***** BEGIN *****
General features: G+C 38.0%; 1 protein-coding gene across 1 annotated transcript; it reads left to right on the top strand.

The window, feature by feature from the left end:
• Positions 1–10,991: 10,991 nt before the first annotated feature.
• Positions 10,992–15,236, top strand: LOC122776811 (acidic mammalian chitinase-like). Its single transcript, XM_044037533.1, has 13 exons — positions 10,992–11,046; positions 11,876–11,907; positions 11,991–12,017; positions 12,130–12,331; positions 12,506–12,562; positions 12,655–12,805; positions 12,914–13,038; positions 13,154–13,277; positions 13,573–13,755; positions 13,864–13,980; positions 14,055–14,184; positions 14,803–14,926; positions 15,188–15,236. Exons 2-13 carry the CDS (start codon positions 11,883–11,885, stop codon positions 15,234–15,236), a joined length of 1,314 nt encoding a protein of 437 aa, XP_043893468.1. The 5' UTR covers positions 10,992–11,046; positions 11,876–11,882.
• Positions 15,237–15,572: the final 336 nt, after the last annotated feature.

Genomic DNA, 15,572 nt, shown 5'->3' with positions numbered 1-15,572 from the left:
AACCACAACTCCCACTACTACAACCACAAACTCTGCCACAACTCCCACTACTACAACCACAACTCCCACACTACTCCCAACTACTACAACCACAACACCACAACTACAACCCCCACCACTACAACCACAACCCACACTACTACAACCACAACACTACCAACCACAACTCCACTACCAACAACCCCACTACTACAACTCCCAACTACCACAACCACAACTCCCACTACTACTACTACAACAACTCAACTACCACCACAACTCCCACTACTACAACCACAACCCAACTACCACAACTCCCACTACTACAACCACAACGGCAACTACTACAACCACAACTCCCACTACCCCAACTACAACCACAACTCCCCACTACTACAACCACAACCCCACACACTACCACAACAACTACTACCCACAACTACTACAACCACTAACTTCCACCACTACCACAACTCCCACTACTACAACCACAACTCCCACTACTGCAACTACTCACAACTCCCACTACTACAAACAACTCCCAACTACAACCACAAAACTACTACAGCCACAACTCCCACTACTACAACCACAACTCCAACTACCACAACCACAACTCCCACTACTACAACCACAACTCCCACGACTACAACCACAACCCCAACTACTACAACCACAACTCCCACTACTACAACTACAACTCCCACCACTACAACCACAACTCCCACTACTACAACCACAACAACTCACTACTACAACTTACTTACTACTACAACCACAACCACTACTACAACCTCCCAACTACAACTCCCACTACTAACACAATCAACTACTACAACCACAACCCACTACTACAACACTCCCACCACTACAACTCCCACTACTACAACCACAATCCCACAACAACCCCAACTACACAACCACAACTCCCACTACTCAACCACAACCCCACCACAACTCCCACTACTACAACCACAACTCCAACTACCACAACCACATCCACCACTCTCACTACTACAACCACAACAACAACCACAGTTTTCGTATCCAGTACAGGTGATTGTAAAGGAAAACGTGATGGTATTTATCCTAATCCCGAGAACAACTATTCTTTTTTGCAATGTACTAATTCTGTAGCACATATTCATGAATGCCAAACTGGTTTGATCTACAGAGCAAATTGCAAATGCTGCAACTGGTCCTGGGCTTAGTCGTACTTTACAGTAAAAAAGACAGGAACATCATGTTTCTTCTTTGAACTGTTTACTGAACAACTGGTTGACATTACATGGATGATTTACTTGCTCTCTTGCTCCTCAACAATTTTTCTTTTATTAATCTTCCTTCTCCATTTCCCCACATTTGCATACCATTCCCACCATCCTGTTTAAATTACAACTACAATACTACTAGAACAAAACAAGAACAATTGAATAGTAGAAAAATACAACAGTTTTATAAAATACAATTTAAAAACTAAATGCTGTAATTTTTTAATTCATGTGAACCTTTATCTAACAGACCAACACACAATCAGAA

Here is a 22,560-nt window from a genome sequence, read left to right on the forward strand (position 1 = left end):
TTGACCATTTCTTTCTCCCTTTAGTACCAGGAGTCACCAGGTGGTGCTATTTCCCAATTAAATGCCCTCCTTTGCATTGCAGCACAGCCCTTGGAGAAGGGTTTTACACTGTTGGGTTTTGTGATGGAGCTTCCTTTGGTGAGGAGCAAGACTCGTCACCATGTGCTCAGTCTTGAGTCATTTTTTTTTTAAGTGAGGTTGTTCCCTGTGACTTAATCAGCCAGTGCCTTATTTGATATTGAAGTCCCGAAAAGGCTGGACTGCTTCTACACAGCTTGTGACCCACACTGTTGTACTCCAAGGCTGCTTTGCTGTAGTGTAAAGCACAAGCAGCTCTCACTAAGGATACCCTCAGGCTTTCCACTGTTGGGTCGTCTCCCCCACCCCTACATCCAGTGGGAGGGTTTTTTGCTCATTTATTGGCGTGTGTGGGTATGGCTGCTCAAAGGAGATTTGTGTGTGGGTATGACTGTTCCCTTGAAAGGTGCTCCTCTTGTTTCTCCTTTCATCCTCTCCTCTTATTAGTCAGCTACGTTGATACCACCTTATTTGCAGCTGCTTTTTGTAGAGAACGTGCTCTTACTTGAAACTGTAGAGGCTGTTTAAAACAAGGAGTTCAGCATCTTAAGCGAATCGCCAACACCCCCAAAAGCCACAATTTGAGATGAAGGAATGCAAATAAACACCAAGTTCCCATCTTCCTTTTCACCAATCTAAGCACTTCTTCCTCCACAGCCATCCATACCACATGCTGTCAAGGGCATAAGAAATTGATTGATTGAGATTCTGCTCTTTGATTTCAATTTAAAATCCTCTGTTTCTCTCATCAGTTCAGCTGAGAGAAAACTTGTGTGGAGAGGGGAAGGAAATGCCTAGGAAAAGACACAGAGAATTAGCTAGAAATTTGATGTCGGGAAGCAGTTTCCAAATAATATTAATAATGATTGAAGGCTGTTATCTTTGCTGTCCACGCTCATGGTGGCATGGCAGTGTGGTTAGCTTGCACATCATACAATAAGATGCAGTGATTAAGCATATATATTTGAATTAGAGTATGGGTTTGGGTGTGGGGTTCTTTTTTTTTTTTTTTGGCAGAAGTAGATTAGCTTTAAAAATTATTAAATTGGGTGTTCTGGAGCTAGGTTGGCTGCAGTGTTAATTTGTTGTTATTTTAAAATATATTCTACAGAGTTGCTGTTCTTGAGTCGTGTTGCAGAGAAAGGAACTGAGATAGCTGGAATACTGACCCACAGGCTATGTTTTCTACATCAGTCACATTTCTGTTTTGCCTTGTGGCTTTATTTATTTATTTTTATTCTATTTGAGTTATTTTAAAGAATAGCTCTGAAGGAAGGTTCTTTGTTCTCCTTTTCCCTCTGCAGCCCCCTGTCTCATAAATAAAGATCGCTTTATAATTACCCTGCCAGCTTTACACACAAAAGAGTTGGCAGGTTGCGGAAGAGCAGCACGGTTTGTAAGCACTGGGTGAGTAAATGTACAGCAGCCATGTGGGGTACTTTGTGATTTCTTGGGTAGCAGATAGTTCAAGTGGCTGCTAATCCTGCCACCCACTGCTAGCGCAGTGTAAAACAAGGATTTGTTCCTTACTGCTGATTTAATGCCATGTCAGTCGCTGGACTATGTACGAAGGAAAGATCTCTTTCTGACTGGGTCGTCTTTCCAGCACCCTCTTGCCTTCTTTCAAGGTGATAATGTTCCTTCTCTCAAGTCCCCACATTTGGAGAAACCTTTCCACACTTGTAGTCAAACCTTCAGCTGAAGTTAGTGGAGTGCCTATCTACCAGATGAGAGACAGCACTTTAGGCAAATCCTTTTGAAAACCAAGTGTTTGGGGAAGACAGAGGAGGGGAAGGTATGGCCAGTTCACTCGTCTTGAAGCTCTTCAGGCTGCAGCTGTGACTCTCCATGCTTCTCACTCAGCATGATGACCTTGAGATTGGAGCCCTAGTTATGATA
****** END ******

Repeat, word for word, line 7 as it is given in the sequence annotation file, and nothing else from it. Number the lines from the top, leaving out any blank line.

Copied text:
AACCACAACTCCCACTACTACAACCACAAACTCTGCCACAACTCCCACTACTACAACCACAACTCCCACACTACTCCCAACTACTACAACCACAACACCACAACTACAACCCCCACCACTACAACCACAACCCACACTACTACAACCACAACACTACCAACCACAACTCCACTACCAACAACCCCACTACTACAACTCCCAACTACCACAACCACAACTCCCACTACTACTACTACAACAACTCAACTACCACCACAACTCCCACTACTACAACCACAACCCAACTACCACAACTCCCACTACTACAACCACAACGGCAACTACTACAACCACAACTCCCACTACCCCAACTACAACCACAACTCCCCACTACTACAACCACAACCCCACACACTACCACAACAACTACTACCCACAACTACTACAACCACTAACTTCCACCACTACCACAACTCCCACTACTACAACCACAACTCCCACTACTGCAACTACTCACAACTCCCACTACTACAAACAACTCCCAACTACAACCACAAAACTACTACAGCCACAACTCCCACTACTACAACCACAACTCCAACTACCACAACCACAACTCCCACTACTACAACCACAACTCCCACGACTACAACCACAACCCCAACTACTACAACCACAACTCCCACTACTACAACTACAACTCCCACCACTACAACCACAACTCCCACTACTACAACCACAACAACTCACTACTACAACTTACTTACTACTACAACCACAACCACTACTACAACCTCCCAACTACAACTCCCACTACTAACACAATCAACTACTACAACCACAACCCACTACTACAACACTCCCACCACTACAACTCCCACTACTACAACCACAATCCCACAACAACCCCAACTACACAACCACAACTCCCACTACTCAACCACAACCCCACCACAACTCCCACTACTACAACCACAACTCCAACTACCACAACCACATCCACCACTCTCACTACTACAACCACAACAACAACCACAGTTTTCGTATCCAGTACAGGTGATTGTAAAGGAAAACGTGATGGTATTTATCCTAATCCCGAGAACAACTATTCTTTTTTGCAATGTACTAATTCTGTAGCACATATTCATGAATGCCAAACTGGTTTGATCTACAGAGCAAATTGCAAATGCTGCAACTGGTCCTGGGCTTAGTCGTACTTTACAGTAAAAAAGACAGGAACATCATGTTTCTTCTTTGAACTGTTTACTGAACAACTGGTTGACATTACATGGATGATTTACTTGCTCTCTTGCTCCTCAACAATTTTTCTTTTATTAATCTTCCTTCTCCATTTCCCCACATTTGCATACCATTCCCACCATCCTGTTTAAATTACAACTACAATACTACTAGAACAAAACAAGAACAATTGAATAGTAGAAAAATACAACAGTTTTATAAAATACAATTTAAAAACTAAATGCTGTAATTTTTTAATTCATGTGAACCTTTATCTAACAGACCAACACACAATCAGAA